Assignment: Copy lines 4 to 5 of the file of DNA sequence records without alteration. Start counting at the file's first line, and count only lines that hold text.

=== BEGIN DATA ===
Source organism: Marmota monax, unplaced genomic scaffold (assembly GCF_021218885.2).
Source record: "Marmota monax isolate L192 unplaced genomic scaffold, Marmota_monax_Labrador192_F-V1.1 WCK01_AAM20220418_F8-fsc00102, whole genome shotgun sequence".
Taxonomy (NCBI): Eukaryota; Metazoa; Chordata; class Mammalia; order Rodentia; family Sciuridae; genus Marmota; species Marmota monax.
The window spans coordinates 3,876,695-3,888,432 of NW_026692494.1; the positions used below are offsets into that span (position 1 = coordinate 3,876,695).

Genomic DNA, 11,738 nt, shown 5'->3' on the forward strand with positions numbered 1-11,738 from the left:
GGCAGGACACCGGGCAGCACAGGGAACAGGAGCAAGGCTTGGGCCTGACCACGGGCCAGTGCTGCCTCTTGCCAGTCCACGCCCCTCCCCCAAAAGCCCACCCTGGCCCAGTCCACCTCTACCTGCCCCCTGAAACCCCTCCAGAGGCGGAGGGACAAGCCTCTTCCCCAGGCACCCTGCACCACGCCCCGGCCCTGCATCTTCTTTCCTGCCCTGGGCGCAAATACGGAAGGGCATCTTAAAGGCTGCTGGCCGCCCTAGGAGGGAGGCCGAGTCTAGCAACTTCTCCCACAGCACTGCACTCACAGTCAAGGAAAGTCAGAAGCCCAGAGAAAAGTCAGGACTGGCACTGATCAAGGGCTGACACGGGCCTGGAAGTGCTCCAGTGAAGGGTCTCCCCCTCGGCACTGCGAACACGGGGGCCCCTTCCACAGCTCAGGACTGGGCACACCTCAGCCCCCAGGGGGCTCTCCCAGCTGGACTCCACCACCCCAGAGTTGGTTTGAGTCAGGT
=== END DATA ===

The window spans coordinates 3,876,695-3,888,432 of NW_026692494.1; the positions used below are offsets into that span (position 1 = coordinate 3,876,695).

Genomic DNA, 11,738 nt, shown 5'->3' on the forward strand with positions numbered 1-11,738 from the left: